More than 50 medical groups, including the American Medical Association and the American Nurses Association, called for U.S. health workers to be required to take the COVID-19 vaccine in a joint statement Monday.
Why it matters: Mainstream groups representing millions of medical workers are taking a harder line on the issue of mandatory vaccines, as the pace of shots stalls and the Delta variant drives a national surge in coronavirus infections.
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What they're saying: "We call for all health care and long-term care employers to require their employees to be vaccinated against covid-19,” the groups wrote. "The health and safety of U.S. workers, families, communities, and the nation depends on it.”
Between the lines: In a study of roughly 28,000 vaccinated health care workers in India — where the Delta variant caused some of the largest spikes of the entire pandemic — just 5% developed symptomatic infections after being vaccinated. Only 83 people had to be admitted to a hospital, and none died.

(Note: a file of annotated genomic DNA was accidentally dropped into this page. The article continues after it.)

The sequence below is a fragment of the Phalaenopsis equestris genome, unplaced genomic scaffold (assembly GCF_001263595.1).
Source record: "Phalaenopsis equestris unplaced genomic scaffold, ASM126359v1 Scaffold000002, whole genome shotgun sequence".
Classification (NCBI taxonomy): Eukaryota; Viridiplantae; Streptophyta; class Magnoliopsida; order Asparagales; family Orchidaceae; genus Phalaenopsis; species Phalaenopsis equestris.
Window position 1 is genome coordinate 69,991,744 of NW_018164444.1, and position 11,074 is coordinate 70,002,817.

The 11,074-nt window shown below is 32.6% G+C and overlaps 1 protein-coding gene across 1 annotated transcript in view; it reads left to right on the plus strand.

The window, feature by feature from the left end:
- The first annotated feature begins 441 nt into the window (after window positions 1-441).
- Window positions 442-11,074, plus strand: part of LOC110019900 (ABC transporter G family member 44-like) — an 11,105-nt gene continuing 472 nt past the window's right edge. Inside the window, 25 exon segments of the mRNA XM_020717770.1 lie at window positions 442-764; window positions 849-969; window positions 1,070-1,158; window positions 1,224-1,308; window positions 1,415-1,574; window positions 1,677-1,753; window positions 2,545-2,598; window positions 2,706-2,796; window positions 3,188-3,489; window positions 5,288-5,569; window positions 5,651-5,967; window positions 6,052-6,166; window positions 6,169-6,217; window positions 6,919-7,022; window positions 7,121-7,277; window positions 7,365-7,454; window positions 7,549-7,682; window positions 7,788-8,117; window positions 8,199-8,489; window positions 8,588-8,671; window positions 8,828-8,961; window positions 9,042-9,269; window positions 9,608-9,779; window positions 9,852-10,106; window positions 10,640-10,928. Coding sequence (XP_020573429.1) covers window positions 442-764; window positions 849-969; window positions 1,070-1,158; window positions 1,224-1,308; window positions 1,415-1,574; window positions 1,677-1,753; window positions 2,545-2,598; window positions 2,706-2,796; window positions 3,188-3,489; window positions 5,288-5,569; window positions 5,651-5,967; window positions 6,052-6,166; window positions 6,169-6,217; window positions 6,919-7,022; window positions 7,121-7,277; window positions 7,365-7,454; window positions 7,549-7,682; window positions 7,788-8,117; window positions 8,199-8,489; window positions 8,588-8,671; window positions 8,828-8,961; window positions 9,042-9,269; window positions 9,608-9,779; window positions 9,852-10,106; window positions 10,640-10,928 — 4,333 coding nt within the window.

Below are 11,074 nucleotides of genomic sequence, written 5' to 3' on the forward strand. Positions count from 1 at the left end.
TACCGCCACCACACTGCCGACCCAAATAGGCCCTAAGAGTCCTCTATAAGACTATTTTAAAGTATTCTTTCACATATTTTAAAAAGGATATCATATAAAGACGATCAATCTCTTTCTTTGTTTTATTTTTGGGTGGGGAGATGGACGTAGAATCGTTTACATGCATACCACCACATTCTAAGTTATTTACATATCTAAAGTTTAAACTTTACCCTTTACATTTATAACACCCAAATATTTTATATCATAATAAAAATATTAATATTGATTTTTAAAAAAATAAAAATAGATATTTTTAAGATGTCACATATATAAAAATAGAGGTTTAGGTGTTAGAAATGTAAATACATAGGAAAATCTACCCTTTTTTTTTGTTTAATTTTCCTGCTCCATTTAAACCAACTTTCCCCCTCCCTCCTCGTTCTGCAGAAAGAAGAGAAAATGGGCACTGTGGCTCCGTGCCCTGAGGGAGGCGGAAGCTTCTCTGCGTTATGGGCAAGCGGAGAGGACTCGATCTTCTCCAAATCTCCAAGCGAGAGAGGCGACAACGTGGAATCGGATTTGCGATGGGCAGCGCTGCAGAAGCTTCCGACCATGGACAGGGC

State of play: More than 161 million Americans, or 49.1% of the total population, are fully vaccinated, per data from the Centers for Disease Control and Prevention.
The CDC said last week that 97% of people currently hospitalized for the virus are unvaccinated. Officials have said that about 99% of people who died from the virus had not been vaccinated.
Less than 9% of hospitals have required employees to get vaccinated, according to the American Hospital Association, which announced last week it supports mandating vaccinations for health care workers.
Go deeper: COVID cases are up 55% across the U.S.
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